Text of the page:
R&B singer, Billy Ocean, once sang, “When the going gets tough, the tough get going.” This is exactly what Optus Bank did in going the extra mile to make sure it provided funds to minority-owned businesses enabling them to sustain during the COVID-19 crisis, and to thrive after. According to Board Chair, Paul Mitchell, increasing its ability to serve more local minority-owned businesses while providing relationship banking services to the entire community has fueled the continued success of Optus Bank.
A few years ago, Mitchell, who has served a Chairman since about 2012, knew Optus needed someone who was innovative and dynamic to reach the next level. That’s when he found Dominik Mjartan to help lead Optus. One of the biggest challenges, Mjartan, an immigrant from the former Czechoslovakia, admits he’s faced was convincing the community that the mission of this black-owned bank is not going to disappear but in fact grow. And that’s exactly what has been happening. In recent years, the bank has more than tripled in size from its low point and received repeated national recognition for its positive impact on underserved people and small businesses. Even before the COVID-19 crisis hit, Optus Bank had made remarkable strides, earning distinction and additional investments from the U.S. Treasury’s Community Development Financial Institution Fund. Optus has brought in more than $100 million in capital including investments, grants and deposits over the past three years and used that capital to create opportunities for thousands of people.
When Congress passed the CARES Act in March 2020 to provide immediate and direct assistance to families, workers, and small businesses, Optus was ready to participate. The CARES Act created a $350 billion Payroll Protection Plan (PPP) for small businesses. Employing its proven laser-like focus on helping small businesses, its lifeblood, Optus spent time with every applicant, regardless of business size. The staff worked to ensure every avenue was explored to make loans to those in need. Employees took their time and made the necessary phone calls to gather missing or incomplete information. Optus’ “personal touch” approach made applicants feel more comfortable and trust that they had come to the right place to receive assistance.
In addition, Optus formed an alliance with the Columbia Minority Business Development Agency (MBDA) Business Center and its COVID-19 Program. This created a win-win scenario for all stakeholders: minority business applicants, the MBDA COVID-19 Program, the Optus Bank, and the Federal Government.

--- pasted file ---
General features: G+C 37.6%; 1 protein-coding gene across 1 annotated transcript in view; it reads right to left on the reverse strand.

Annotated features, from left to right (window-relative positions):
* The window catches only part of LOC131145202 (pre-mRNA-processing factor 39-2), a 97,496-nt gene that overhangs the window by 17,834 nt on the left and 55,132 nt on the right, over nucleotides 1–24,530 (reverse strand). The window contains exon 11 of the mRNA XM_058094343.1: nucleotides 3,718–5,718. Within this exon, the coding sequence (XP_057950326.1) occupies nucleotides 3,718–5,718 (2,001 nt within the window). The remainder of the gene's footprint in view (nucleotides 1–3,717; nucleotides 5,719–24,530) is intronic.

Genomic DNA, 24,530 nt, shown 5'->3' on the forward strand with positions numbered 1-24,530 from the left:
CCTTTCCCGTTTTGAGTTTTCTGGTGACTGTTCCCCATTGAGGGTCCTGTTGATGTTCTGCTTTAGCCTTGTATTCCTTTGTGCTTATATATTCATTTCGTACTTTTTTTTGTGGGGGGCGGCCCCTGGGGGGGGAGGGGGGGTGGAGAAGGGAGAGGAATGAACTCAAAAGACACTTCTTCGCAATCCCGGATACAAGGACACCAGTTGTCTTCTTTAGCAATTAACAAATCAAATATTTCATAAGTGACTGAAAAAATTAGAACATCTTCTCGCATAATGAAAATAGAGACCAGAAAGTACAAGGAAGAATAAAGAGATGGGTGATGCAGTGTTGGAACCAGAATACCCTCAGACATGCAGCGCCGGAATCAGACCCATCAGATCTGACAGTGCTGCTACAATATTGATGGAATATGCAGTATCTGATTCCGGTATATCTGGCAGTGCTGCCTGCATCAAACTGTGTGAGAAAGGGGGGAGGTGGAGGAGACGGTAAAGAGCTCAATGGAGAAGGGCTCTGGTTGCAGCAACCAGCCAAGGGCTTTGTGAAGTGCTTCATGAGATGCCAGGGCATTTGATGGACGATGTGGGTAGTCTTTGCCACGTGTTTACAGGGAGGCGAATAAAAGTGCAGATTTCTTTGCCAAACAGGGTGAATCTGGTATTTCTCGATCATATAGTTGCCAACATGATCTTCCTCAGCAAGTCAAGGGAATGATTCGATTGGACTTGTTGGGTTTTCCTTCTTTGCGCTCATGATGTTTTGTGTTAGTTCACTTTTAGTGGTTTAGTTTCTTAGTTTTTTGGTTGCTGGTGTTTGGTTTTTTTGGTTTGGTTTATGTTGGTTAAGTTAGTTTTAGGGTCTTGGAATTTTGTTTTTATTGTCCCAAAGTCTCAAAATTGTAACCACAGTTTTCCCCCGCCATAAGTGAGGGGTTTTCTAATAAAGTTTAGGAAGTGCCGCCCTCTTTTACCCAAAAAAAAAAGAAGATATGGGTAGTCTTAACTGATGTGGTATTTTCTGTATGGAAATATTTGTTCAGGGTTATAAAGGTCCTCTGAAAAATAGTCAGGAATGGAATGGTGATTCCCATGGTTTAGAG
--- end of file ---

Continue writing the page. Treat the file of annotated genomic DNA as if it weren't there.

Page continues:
Through two rounds of loans, Optus Bank processed more than 500 PPP applications. Through the first CARES Act of PPP processing, the average amount approved for businesses was less than $184,000 and less than $22,000 for the second round. In total, Optus funded more than $40 million in loans to small and minority business, giving them potentially forgivable loans to help them stay afloat under the severe, economic consequences of COVID-19.
When CARES Act funding first became available, smaller firms were at a disadvantage. Neighborhood beauty and barbershops, family restaurants, auto mechanics, painters, and even funeral homes simply lacked the banking relationships needed to get immediate submission for the PPP. Compound that with credit unions, which many minority firms used for banking, originally, could not make the loans. Optus Bank was there for this group, with extended virtual hours and personalized services, processing, reviewing, and getting the information needed to make the loan packages approvable by the Small Business Administration (SBA).
According to bank president and CEO, Dominik Mjartan, the same combination of technology upgrades and relationship-building that helped get Optus on its rapid growth path, was what served it and its customers well when COVID-19 hit. Combine this with support from appointed and elected officials, the community, and large corporations and the much-needed financing was able to get to local businesses.
Optus’ efforts to help others, particularly the underserved, paid off— not only in terms of businesses and jobs saved or created, but in reaping new depositary relationships for the bank. Larger banks, such as Bank of America, Synovus, and other regional financial institutions, had made deposits to increase the bank’s capacity to make loans, while waiting for federal funding. On August 26th, PayPal, a worldwide corporation providing businesses and individuals with an online payment system, announced a $50 million depositary relationship with Optus Bank, a single largest infusion of capital into any minority owned bank in the U.S.
Currently Optus and the MBDA Center are working with an expert advisory committee to improve the bank’s outreach to potential equity investors, needed to fuel the bank’s supercharged growth trajectory. The goal is to raise at least $10 million in equity capital to allow the bank to reach at least $250 million in assets. Additionally, the Center has worked with the South Carolina Legislative Delegation to seek funds not expended under the CARES Act to go to community lenders, like Optus.
The bank’s profile is on the rise in the community and gaining national attention. Optus Bank is no longer a bank of last resort but one of first choice.